At the end of every mission, a dynamically generated local newspaper informs you and the general public of your deeds and a debriefing will assess your performance in terms of how subtle your hit was. You'll get more cash and a better rating for enacting stealthy kills, and if you managed to remain undetected. The game's reward system means it's much better to bide your time, observing people's movements, and resorting to professional weapons such as poison, and strangulation by fiber wire. If, however, your mission was the accidental equivalent of a rodeo in the pottery barn, you'll end up generating notoriety which carries through to the next mission making you more suspicious. You can pay for enforced widespread local amnesia to reduce your notoriety level but the closer you are to America's most wanted, the more it will cost to hide your tracks. In truth notoriety is mostly cheap to repair and so this new gameplay feature actually affects very little.
A live GPS map system makes it easy to keep tabs on NPC movement and better plan for your kills. Unfortunately, the AI remains fairly starved of convincing intelligence making it relatively easy to carry out your job. On the plus side, they will eye you suspiciously, especially if you follow in their tracks too closely. But slip out of range and they'll suddenly forget about your existence. They won't even consider it very strange when a hulking bald guy with one hand behind his back enters the same bathroom stall as them. In some places the AI logic is just bizarre and serves to interrupt the otherwise realistic flow of gameplay.
That said, the process of silently observing enemy patterns, and planning for their most vulnerable moment is extremely satisfying when pulled off correctly. There are four different difficulty levels which increase the challenge by restricting the number of saves you can make, whipping the AI into shape, and making money something worth having and saving. It's quite possible to die once you've been outed and Agent 47 will do so very dramatically in slow motion through a blood-soaked filter. The frustrating save system means that you'll have to play through each level in one sitting as you cannot exit the game and resume where you left off midway through a mission.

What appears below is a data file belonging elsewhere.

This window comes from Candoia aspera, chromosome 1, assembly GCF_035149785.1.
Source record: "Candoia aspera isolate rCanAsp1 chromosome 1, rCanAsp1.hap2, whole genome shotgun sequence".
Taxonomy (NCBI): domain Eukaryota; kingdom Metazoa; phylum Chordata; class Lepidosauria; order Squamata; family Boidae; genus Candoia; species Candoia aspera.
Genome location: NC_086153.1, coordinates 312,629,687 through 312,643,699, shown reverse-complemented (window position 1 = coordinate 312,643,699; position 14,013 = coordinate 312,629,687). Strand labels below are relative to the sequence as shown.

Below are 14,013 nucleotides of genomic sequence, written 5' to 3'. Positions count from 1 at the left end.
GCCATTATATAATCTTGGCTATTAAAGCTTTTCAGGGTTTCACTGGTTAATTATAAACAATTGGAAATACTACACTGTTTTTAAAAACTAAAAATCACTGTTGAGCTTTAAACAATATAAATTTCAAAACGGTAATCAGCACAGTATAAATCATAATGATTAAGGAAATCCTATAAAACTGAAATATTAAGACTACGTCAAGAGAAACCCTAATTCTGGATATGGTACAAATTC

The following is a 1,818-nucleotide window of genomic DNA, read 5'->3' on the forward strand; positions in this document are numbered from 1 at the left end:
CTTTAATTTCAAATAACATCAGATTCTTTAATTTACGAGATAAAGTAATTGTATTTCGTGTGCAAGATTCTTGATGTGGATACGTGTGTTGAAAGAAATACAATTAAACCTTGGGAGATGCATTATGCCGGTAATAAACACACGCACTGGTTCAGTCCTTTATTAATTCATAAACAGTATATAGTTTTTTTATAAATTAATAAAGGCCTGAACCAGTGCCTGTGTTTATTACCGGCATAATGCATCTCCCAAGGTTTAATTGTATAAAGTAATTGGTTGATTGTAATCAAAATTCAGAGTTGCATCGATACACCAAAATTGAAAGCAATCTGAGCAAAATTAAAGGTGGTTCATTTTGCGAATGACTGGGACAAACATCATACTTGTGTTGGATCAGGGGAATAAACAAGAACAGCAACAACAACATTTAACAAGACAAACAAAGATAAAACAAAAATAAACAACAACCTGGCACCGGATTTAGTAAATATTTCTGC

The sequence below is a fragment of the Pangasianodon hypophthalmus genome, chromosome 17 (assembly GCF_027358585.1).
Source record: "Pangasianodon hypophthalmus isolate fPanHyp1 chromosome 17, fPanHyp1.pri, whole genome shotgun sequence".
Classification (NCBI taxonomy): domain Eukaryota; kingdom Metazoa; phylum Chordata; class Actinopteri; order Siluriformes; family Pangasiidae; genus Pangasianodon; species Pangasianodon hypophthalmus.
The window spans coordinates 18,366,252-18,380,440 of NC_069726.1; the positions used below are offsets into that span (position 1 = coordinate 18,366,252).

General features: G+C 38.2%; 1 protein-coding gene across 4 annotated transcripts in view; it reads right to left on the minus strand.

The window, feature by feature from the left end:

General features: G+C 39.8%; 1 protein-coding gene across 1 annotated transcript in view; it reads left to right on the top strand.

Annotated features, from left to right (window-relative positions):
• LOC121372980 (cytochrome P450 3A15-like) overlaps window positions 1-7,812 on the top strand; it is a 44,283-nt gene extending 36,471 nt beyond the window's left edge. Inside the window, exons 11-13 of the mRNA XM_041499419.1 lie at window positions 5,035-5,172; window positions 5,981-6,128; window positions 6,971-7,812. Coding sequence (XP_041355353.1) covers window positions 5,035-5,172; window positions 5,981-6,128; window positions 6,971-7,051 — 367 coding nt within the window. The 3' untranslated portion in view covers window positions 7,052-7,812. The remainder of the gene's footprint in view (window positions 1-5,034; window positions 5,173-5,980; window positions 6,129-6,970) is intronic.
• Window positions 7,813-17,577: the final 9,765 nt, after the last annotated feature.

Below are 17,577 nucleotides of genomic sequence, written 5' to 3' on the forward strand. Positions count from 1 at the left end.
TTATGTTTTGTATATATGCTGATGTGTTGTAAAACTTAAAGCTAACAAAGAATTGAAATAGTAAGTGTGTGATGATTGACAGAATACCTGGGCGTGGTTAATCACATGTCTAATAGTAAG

The game's artists do justice to the diverse locations from the nostalgic rusty brown tones of the dilapidated amusement park to the ornate luxury interiors of a Mississippi riverboat. The graphics are sharp and detailed with some excellent angled lighting effects for mood and atmosphere. The character models look a little rough cut in places and there are some clipping errors that make some of the action scenes look untidy. In addition, the typically sparsely clad females in the game all seem to fall into one of two character models, both of which resemble the heavily mal-proportioned fantasies of a pre-pubescent teenager. Agent 47 has a wide range of interesting and well-executed animations such as climbing drainpipes, jumping between and shimmying along ledges, and hopping through windows. Sadly, most of these require no additional manual dexterity on the player's part and mostly exist as eye candy.
The story unfolds between missions and is somewhat convoluted, jumping incoherently between different times, and involving some nonsense about cloning, rival agencies, and a conspiracy that goes all the way to the Whitehouse. It's not particularly engaging, especially if you haven't been paying close attention to the Hitman universe, but the game does rescue things somewhat with a rather clever and intense ending.
A great soundtrack adds layers to the game's atmosphere. Who knew that the delicate choral tones of an aria or lo-fi electronica tunes would be the perfect accompaniment to precision executions? Some gory crunching, crushing and splitting sound effects add to the realism as does the perfectly fine voice acting. Patient gamers and stealth aficionados will find plenty of new material and enhancements here worth their time and money. A consistently high quality of level design and sufficient scope for replayability is let down by some untidy spots in the AI, and sometimes awkward character control, but these certainly shouldn't detract you from taking a look at what is arguably the best game in the series so far.